West and East Village, Chelsea, Soho, Noho, Little Italy, Chinatown and Lower East Side, Since 1933
Volume 77, Number 24 | November 14 - 20, 2007

Villager photo by Elizabeth Proitsis

Alexandra Leaf with her daughter Micol Wajskol, 10, and son Daniel Wajskol, 4, outside P.S. 41 on Tuesday after school had let out.

New report cards get mixed grades from parents, schools

By Albert Amateau

“For the first time we’re grading schools ‘A,’ ‘B,’ ‘C,’ ‘D’ or ‘F,’ and we’re letting parents and school educators know about them,” said Mayor Bloomberg at the Oct. 7 news conference with Schools Chancellor Joel Klein at P.S. 19 in the East Village.

“An ‘F’ or a ‘D’ is a wake-up call,” the mayor said in response to questions about what happens to schools with low grades. “The objective is to help schools get better,” Bloomberg said. “Now our educators have a new tool to help them see exactly where their schools need improvement and find schools similar to theirs that can help them.”

But a week later parents and educators at some schools — even ones that received “B”s and “A”s — graded the grading system and they found fault with it.

While the mayor and Klein said the grades are based on three components, subjective as well as objective, parents and teachers noted that the grades are based 85 percent on test scores.

“We have never used report cards for children in our school because we feel that letter grades do not contain all the information about children’s learning and achievement that we wish to convey,” said Judith Foster, principal of the Neighborhood School, at 121 E. Third St. east of First Avenue. It received a “B” in the ratings.

“It appears that our school has done well on this year’s school report cards,” Foster said. “But we would like our families to know that these report cards are based on criteria and values that we don’t always embrace. We have higher expectations and deeper academic values for educating our children than performance on once-a-year tests.”

Dave Samuel, a Neighborhood School parent, said the grading system was part of “corporate obsession with accountability — whatever that means — and giving a school an ‘A,’ ‘B,’ ‘C,’ ‘D’ or ‘F’ is an easy way to do that.” Samuel, whose son Dylan is a Neighborhood School fourth-grader, noted that the school does give letter grades but gives parents a detailed report on how their children are doing.

The new school grading system is based on three categories. The first is school environment (15 percent), which includes the result of parent and staff surveys and attendance counts. The second is school performance (30 percent), which includes how third-through-fifth-grade students and graduated sixth-graders perform on the standardized tests. The third category is school progress (55 percent), which looks at what percentage of fourth- and fifth-graders have made “a year’s worth of progress” on the standardized tests.

Foster said measuring progress is a new, positive development in testing, “but it makes it difficult for children who already have high test scores to get credit for making progress,” she noted.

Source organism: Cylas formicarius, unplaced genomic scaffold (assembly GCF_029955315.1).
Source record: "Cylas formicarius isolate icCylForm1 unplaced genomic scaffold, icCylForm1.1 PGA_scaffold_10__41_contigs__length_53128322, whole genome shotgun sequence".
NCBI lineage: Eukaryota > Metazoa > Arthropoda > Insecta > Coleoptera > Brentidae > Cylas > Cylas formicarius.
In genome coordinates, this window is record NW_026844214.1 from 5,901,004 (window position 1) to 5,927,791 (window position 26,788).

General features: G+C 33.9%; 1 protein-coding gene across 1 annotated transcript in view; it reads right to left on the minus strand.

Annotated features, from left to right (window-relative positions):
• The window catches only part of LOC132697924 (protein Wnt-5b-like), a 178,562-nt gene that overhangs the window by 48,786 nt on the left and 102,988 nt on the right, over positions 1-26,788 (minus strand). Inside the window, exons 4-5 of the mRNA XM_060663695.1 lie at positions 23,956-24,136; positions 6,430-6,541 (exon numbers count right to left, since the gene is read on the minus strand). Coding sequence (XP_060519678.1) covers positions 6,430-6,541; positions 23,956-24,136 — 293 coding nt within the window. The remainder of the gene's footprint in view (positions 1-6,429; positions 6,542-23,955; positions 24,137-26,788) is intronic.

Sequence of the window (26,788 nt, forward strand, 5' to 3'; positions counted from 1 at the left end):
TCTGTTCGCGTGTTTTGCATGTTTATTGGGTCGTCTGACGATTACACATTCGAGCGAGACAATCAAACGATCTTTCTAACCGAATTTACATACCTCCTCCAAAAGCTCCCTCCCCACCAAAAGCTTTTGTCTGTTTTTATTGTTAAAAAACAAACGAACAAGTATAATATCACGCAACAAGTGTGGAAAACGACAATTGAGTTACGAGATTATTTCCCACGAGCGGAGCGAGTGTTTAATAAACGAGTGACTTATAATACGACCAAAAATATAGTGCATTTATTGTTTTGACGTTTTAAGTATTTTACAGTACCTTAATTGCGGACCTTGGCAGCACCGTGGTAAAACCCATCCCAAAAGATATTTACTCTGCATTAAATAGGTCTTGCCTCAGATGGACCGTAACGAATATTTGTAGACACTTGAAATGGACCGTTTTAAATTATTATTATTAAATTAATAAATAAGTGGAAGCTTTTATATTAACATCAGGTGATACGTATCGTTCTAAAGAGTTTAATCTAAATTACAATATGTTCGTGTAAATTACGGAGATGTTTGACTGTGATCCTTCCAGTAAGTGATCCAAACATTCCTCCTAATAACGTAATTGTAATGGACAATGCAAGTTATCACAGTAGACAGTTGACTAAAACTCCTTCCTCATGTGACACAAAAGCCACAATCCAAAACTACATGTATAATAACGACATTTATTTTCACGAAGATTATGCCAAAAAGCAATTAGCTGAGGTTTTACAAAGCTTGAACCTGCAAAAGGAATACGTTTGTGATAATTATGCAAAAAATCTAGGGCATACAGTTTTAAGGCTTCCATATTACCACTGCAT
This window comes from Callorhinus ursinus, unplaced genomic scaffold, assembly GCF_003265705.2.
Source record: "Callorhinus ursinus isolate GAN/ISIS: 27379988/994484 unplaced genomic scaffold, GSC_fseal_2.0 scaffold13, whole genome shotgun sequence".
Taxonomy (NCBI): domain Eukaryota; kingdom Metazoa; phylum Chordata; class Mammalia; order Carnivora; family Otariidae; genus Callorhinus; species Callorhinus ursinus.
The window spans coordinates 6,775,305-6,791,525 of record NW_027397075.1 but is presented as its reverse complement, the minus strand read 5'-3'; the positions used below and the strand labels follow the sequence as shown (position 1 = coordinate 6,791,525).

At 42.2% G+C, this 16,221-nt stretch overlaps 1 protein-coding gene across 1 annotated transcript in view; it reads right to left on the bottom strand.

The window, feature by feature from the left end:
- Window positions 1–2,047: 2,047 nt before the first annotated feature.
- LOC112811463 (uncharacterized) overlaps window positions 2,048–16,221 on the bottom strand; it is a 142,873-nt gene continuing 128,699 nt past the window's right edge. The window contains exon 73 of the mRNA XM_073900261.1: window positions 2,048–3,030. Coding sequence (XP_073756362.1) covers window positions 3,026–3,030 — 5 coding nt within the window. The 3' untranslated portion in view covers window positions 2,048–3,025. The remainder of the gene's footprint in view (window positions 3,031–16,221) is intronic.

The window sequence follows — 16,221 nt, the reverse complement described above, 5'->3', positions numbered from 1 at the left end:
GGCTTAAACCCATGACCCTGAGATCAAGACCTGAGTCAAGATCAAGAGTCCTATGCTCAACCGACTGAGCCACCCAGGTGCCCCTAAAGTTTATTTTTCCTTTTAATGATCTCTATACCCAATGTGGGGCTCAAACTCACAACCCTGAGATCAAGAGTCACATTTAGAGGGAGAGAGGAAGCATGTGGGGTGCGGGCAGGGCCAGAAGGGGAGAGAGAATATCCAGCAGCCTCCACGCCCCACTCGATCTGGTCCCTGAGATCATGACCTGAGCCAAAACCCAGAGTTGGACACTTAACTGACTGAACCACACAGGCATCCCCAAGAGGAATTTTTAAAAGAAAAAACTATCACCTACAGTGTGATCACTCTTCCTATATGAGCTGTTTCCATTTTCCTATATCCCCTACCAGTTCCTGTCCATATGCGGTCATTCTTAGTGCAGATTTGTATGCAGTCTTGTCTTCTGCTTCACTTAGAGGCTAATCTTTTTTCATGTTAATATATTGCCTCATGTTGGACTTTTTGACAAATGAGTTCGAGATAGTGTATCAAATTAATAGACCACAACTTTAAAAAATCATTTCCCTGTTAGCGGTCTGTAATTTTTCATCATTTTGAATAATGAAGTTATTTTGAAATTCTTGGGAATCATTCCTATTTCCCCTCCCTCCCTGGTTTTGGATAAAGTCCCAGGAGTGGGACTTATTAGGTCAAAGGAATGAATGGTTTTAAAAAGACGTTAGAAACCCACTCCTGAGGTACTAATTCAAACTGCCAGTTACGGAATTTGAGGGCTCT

The Greenwich Village Middle School in the P.S. 3 building at 290 Hudson St., with 213 students in grades six, seven and eight, received an “A” in the new progress report and its principal, Kelly McGuire, attributed the success to great teachers.

“I’ve been here for the past two years and this is the finest group of teachers I’ve ever worked with,” McGuire said. “They work very hard and pay a lot of attention to how the children are doing, not just in standardized tests but day to day,” he said.

Regarding the school grading system, McGuire said, “It doesn’t tell you everything but it tells you something that is worth looking at.” He went on to say that giving parents as much information as possible is important. “Parents are entitled to see if their children show a year’s growth,” he said.
The Charrette School in the P.S. 3 building with 570 students in grades pre-K to five received a “B,” and its principal, Lisa Siegmar, said, “Here, we do the very best we can with or without a report card and we’re always looking to see how we can do better for our children.” However, she observed that not all parents want or need the same things for their children. “If there are areas where a student needs help, our job is to find out and help them,” Siegmar said.

The Greenwich Village School, with students from pre-K to the fifth grade, at 116 W. 11th St., received a “B.” Several parents interviewed after school let out this Tuesday afternoon found fault with the grading system. Students at the school have for years scored high on the reading and math tests and it is virtually impossible for them to improve their scores, the parents said.

The grading system compares each school with schools with similar demographics in all five boroughs. The grades will become more valuable in the future as they show whether students improve as time goes by, Bloomberg said last week. Nevertheless, Klein said that there will be changes in about 15 of the schools currently graded “F.” And down the line, if those schools do not improve, there would be further changes or closings, Klein said.

Among local schools receiving “F”s were Chelsea Campus High School at Sixth Ave. and Broome St. on the western edge of Soho and Washington Irving High School on Irving Pl. at 16th St. in Gramercy. Principals from both schools declined comment last week.

The Nov. 5 news conference announcing the grades took place at P.S. 19 on First Ave. between 11th and 12th Sts., which received a “B” on the city’s first school report card.

“It’s a beginning,” said Ivan Kushner, P.S. 19’s principal.

Cecille Stone, a parent at the school and president of its parent teacher group, said Kushner “is interested in the total child, not just in how they score on the standard tests.”


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